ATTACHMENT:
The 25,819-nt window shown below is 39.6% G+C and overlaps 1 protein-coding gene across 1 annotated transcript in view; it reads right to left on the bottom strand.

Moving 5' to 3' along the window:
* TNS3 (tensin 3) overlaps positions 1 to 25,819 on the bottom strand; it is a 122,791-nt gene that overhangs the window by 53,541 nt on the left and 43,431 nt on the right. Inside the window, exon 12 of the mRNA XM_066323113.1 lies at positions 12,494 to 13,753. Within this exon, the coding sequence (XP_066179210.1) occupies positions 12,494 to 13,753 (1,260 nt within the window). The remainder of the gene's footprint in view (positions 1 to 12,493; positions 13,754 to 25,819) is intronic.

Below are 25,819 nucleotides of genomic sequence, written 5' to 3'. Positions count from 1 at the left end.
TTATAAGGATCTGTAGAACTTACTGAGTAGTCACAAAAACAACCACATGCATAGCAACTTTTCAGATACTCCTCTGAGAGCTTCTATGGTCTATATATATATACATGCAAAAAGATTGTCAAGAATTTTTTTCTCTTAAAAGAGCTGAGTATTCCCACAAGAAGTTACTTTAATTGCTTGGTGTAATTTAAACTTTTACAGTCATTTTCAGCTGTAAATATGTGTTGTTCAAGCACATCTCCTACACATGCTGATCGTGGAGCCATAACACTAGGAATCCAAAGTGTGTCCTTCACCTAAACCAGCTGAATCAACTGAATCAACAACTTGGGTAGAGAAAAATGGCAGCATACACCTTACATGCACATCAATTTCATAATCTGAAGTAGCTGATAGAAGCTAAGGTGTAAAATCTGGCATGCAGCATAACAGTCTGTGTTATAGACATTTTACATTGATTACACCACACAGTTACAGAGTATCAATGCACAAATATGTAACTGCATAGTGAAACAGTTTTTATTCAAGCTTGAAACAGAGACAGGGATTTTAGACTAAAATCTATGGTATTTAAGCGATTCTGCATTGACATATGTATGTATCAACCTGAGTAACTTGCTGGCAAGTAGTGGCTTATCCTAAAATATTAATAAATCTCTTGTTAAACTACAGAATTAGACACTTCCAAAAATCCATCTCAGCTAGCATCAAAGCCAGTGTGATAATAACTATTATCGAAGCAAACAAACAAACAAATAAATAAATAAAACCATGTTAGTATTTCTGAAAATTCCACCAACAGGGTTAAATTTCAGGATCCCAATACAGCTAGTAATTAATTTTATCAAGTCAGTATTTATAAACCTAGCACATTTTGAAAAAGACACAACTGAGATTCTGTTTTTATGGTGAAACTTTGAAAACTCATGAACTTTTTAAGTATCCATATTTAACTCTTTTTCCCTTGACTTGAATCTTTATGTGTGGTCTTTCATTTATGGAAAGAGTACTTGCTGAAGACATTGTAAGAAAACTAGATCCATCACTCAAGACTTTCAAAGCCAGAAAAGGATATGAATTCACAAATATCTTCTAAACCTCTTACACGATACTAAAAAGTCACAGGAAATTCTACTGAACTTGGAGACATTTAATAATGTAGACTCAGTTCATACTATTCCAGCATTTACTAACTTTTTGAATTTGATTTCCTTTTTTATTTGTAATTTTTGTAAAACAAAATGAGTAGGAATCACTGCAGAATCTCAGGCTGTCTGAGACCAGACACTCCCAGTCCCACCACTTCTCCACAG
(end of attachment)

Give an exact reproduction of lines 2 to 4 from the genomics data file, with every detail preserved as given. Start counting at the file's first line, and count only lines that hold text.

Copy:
Moving 5' to 3' along the window:
* TNS3 (tensin 3) overlaps positions 1 to 25,819 on the bottom strand; it is a 122,791-nt gene that overhangs the window by 53,541 nt on the left and 43,431 nt on the right. Inside the window, exon 12 of the mRNA XM_066323113.1 lies at positions 12,494 to 13,753. Within this exon, the coding sequence (XP_066179210.1) occupies positions 12,494 to 13,753 (1,260 nt within the window). The remainder of the gene's footprint in view (positions 1 to 12,493; positions 13,754 to 25,819) is intronic.

Below are 25,819 nucleotides of genomic sequence, written 5' to 3'. Positions count from 1 at the left end.